Female Schooling, Non-Market Productivity, and Labor Market Participation in Nigeria
Economists have argued that increasing female schooling positively influences the labor supply of married women by inducing a faster rise in market productivity relative to non-market productivity. I use the Nigerian Labor Force Survey to investigate how own and husband's schooling affect women's labor market participation. I find that additional years of postsecondary education increases wage market participation probability by as much as 15.2%. A marginal increase in primary schooling has no effect on probability of wage employment, but could enhance participation rates in self-employment by about 5.40%. These effects are likely to be stronger when a woman is married to a more educated spouse. The results suggest that primary education is more productive in non-wage work relative to wage work, while postsecondary education is more productive in wage work. Finally, I find evidence suggesting that non-market work may not be a normal good for married women in Nigeria.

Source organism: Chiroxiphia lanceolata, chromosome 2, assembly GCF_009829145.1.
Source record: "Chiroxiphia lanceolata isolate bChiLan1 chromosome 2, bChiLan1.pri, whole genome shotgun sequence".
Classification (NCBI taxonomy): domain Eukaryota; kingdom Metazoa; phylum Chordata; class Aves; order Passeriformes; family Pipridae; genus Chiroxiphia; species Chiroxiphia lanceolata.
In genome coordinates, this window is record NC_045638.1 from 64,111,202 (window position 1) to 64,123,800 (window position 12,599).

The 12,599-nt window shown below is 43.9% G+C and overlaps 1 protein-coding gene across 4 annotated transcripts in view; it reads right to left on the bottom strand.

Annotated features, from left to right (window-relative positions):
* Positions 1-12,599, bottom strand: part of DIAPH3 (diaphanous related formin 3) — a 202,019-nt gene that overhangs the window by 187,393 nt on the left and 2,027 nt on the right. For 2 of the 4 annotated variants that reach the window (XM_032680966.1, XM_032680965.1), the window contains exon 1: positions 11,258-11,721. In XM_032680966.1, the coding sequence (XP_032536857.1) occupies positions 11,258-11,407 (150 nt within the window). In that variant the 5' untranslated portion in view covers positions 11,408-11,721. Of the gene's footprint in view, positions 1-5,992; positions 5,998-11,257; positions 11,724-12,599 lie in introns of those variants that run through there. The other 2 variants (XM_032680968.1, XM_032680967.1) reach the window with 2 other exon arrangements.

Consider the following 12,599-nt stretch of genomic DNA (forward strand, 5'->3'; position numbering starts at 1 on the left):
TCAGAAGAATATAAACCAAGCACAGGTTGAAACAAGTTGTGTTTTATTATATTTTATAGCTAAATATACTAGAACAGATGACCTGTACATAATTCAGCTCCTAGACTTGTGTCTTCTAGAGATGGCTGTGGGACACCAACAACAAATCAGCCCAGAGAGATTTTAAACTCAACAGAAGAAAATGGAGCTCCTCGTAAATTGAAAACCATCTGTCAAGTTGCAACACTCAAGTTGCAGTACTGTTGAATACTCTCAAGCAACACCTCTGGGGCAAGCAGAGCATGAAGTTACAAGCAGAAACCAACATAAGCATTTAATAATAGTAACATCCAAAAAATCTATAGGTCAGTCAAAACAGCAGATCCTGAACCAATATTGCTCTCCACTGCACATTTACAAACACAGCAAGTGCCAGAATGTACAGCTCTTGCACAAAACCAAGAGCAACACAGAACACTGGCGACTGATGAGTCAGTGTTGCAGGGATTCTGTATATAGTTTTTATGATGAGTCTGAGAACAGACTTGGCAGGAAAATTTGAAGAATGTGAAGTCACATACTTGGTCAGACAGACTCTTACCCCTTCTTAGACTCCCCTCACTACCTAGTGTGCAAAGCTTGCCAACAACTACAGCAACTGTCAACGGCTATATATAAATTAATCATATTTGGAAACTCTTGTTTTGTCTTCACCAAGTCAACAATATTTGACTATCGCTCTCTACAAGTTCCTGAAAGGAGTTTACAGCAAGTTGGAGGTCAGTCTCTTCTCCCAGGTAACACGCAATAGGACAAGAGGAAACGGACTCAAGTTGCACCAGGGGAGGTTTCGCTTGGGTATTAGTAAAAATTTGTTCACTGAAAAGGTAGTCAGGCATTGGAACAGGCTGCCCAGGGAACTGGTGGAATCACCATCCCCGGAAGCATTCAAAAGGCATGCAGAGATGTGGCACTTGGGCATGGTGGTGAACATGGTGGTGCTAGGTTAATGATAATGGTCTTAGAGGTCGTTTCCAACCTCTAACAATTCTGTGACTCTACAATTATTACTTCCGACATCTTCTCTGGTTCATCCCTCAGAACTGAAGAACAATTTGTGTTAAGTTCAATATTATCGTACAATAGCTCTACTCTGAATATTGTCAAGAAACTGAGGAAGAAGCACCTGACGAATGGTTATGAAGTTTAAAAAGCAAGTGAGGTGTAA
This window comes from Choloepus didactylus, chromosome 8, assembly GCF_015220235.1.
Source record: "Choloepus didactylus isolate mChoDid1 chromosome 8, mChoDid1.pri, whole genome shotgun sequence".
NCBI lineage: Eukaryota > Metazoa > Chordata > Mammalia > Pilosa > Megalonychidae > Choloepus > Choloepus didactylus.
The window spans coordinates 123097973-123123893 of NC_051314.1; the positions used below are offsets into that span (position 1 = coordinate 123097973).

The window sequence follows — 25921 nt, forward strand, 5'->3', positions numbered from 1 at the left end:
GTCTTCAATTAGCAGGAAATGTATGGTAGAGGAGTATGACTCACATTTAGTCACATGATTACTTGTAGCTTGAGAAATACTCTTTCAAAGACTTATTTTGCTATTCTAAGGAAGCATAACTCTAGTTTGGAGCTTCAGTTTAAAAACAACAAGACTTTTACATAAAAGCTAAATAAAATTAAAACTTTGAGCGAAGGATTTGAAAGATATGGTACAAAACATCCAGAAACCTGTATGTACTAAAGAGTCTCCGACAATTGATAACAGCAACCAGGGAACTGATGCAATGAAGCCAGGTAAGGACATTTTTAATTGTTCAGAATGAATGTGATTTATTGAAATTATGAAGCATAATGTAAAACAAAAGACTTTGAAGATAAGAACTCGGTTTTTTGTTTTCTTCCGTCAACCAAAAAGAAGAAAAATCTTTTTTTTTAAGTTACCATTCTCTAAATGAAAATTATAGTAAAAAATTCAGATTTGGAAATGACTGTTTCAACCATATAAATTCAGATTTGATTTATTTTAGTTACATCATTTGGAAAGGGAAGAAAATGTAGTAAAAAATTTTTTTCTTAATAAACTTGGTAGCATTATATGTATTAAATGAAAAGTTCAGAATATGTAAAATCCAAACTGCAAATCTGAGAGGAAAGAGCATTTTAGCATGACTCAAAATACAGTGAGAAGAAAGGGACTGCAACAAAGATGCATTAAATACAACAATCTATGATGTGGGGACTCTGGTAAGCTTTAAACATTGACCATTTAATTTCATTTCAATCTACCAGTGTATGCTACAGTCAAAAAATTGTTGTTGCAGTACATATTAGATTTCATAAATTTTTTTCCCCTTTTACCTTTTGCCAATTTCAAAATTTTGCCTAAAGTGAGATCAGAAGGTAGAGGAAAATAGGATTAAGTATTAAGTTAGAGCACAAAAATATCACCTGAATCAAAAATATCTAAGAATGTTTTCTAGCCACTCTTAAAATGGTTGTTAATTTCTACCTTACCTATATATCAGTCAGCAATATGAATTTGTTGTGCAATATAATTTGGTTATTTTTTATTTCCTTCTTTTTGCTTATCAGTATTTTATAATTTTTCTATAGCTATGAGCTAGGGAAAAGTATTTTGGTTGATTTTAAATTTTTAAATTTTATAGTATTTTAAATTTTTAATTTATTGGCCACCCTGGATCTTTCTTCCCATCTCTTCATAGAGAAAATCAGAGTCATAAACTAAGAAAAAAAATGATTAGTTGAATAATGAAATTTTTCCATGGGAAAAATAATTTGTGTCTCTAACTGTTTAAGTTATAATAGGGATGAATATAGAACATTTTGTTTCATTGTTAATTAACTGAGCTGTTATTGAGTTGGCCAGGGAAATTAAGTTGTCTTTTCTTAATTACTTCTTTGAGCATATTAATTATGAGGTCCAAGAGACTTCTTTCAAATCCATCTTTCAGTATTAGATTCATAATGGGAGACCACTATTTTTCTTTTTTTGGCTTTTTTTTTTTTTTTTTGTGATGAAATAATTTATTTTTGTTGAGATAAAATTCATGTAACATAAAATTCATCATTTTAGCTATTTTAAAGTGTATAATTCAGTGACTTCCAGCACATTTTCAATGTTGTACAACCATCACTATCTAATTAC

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- Paul Schultz, T., 2002.
"Why Governments Should Invest More to Educate Girls,"
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- Paul Schultz, T., 2001. "Women's roles in the agricultural household: Bargaining and human capital investments," Handbook of Agricultural Economics,in: B. L. Gardner & G. C. Rausser (ed.), Handbook of Agricultural Economics, edition 1, volume 1, chapter 8, pages 383-456 Elsevier.
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- T. Paul Schultz, 1990. "Testing the Neoclassical Model of Family Labor Supply and Fertility," Journal of Human Resources, University of Wisconsin Press, vol. 25(4), pages 599-634.
- Schultz, T.P., 1990. "Testing The Neoclassical Model Of Family Labor Supply And Fertility," Papers 601, Yale - Economic Growth Center.
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